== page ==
Are kids too young to wear contact lenses?
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It’s actually not a matter of age when a child can wear contact lenses. What families need to consider is whether the child can practice good hygiene and take responsibility to care for the lenses. There may be 9-year-olds who can responsibly handle contacts and 16-year-olds who cannot. Virtually all contacts nowadays are ‘soft,’ meaning they don’t require a long adaptation period in order to wear them easily. How the patient handles the contacts is what really matters.
Many families start to think about contact lenses when their kids are involved in sports. This is understandable since glasses may be cumbersome and offer less-than-perfect vision on the field of play. Parents shouldn’t push for kids to wear contacts, but ask themselves instead: Is the child motivated and capable of caring for contact lenses conscientiously? That is key. Here are some other general questions that I get from parents:
Are kids at greater risk of complications from wearing contact lenses?
Kids don’t have any greater risk than older teens and adults for complications from contact lenses as long as they practice good hygiene and care which means:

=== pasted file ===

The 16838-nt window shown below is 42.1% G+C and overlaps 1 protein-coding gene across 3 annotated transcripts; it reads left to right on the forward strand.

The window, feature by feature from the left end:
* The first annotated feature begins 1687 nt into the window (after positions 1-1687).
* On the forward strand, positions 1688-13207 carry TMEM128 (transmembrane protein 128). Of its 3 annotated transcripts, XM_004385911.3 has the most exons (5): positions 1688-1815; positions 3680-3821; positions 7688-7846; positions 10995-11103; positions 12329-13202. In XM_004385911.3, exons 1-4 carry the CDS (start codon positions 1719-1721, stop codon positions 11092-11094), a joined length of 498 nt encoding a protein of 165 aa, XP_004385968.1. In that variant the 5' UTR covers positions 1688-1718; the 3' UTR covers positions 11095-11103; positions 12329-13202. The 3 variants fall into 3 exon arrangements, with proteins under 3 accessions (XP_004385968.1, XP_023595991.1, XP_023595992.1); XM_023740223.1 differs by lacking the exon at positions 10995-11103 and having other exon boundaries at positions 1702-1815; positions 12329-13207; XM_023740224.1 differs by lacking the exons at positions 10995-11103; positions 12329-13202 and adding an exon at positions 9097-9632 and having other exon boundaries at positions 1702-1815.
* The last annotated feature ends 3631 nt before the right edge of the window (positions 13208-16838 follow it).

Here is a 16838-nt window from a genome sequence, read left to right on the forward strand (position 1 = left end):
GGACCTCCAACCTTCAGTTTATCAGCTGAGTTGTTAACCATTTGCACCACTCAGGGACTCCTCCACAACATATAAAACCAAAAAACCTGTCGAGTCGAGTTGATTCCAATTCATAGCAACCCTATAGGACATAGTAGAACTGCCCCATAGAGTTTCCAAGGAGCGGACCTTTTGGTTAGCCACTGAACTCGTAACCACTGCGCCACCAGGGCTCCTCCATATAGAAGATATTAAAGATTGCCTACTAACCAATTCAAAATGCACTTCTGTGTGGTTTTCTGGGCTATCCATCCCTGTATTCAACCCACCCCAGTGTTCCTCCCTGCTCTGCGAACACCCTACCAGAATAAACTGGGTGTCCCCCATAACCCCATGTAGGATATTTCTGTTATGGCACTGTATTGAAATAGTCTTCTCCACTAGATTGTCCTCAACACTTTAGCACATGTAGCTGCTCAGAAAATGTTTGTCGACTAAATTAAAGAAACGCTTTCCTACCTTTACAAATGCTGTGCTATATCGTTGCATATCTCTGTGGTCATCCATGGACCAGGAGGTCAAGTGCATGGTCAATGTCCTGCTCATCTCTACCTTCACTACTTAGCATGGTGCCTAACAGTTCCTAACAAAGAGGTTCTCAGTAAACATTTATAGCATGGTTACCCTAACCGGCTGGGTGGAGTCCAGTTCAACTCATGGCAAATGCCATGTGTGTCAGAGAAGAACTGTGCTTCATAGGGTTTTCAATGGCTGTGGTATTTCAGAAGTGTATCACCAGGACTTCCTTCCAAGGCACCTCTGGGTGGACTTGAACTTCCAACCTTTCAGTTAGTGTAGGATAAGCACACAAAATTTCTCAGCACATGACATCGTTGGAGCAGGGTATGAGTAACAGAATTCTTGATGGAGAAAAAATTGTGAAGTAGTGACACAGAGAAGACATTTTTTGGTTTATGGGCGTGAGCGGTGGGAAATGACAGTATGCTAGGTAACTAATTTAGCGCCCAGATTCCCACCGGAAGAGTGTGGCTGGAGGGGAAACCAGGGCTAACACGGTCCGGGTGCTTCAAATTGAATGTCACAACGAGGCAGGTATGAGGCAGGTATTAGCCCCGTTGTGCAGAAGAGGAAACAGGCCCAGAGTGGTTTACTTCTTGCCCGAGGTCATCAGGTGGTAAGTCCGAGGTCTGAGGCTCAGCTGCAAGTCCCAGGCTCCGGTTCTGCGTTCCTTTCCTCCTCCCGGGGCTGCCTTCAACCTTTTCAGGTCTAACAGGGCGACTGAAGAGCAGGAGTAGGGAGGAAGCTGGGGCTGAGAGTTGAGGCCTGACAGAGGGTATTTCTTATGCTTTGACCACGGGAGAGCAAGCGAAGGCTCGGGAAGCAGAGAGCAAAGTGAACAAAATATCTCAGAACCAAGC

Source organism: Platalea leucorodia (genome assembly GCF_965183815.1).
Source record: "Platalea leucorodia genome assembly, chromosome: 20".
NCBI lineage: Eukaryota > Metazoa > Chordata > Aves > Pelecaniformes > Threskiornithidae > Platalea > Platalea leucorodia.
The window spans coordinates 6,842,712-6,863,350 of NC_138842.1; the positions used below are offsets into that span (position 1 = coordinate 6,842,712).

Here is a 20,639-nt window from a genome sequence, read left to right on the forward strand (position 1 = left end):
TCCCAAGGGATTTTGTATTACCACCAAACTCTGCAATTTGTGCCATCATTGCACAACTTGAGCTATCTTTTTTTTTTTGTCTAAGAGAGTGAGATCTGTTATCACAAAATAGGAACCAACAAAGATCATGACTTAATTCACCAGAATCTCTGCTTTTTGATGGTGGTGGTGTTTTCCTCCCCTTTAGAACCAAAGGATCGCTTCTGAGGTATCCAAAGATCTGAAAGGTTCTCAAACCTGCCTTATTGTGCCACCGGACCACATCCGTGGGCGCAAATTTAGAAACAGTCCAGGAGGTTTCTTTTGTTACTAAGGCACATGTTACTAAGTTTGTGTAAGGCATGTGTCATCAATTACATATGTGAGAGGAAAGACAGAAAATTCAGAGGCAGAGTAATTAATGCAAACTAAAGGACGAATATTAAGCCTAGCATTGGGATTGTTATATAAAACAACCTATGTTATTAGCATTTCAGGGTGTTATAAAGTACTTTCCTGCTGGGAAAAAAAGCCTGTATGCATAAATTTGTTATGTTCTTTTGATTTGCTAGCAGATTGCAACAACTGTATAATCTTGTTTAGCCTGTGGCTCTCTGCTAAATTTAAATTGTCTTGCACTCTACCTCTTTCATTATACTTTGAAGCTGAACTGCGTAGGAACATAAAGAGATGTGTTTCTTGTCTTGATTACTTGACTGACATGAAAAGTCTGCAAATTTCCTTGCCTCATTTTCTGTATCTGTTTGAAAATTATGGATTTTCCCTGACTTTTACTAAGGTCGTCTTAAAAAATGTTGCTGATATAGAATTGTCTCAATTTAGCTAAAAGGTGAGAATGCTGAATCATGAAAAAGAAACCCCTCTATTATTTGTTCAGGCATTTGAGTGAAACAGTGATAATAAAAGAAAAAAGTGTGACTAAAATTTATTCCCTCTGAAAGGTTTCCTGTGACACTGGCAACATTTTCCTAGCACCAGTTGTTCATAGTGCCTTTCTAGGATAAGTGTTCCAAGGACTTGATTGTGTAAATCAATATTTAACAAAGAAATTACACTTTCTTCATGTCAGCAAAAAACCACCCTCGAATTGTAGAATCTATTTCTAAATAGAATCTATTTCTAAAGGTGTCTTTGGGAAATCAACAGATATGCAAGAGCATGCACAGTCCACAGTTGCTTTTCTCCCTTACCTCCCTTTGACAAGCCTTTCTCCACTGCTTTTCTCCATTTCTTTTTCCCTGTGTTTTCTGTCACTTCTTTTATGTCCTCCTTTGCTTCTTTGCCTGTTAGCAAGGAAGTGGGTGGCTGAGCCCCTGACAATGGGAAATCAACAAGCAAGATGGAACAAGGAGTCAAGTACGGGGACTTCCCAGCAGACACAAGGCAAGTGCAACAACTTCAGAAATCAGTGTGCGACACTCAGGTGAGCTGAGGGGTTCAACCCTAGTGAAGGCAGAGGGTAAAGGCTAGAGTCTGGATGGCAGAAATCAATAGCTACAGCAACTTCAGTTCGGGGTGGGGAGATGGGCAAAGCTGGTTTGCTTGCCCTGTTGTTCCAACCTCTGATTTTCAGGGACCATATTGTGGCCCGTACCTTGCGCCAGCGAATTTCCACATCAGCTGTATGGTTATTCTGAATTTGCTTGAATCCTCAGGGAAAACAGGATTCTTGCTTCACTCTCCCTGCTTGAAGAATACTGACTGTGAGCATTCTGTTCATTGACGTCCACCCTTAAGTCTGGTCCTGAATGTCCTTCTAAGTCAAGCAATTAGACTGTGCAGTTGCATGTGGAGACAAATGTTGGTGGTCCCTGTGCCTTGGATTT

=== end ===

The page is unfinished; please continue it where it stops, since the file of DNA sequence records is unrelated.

- Never use tap water or put contacts in the mouth to clean them. There is bacteria in both drinking water and saliva. Only use contact lens cleaning solution.
- When contacts are removed, make sure they soak in cleaning solution, not saline, in a clean lens case.
- Change the contact lens case every 3 months or so – ‘New quarter, new case’ is what I tell my patients to help them remember. When lenses are stored in the same case for six months, the risk of eye infection increases five-fold.
- Don’t sleep with contacts in, you’re risking infection.
- Don’t swim with contacts in, ditto.
What sort of risks are there to the eyes when proper contact lens hygiene is not followed?
Without good hygiene, the lenses can pick up bacteria that can permeate the corneal epithelium, a thin skin-like covering over the cornea. This may cause infection, abrasion or even lead to a corneal ulcer, a potentially dangerous condition that is not only painful, but can result in vision loss. If a child wearing contacts has eye pain or noticeable redness, have them remove the lenses and call your Optometrist immediately.
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